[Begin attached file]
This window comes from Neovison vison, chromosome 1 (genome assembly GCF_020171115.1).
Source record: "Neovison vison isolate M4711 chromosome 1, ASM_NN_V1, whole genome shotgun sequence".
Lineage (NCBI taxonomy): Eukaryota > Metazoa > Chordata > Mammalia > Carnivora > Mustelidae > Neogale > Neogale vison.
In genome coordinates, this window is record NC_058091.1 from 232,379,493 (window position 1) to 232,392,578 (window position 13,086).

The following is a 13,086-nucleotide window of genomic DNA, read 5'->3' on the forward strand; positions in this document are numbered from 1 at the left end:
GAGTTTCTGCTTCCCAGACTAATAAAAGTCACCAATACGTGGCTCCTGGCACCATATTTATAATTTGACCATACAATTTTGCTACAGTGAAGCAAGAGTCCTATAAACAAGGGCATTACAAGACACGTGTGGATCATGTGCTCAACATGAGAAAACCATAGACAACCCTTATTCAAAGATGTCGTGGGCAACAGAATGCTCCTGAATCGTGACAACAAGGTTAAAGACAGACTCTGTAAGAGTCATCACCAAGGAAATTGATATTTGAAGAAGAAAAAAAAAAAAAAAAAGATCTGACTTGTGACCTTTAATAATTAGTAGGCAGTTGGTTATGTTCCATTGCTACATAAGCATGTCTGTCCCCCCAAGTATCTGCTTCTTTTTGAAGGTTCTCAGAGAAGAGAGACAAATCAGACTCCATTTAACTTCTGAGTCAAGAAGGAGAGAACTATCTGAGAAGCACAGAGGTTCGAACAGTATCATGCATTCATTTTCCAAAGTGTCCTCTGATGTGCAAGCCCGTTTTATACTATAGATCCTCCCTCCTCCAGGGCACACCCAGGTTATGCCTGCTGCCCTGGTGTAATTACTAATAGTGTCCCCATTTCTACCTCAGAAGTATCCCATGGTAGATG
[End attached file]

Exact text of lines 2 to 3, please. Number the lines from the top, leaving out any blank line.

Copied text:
Source record: "Neovison vison isolate M4711 chromosome 1, ASM_NN_V1, whole genome shotgun sequence".
Lineage (NCBI taxonomy): Eukaryota > Metazoa > Chordata > Mammalia > Carnivora > Mustelidae > Neogale > Neogale vison.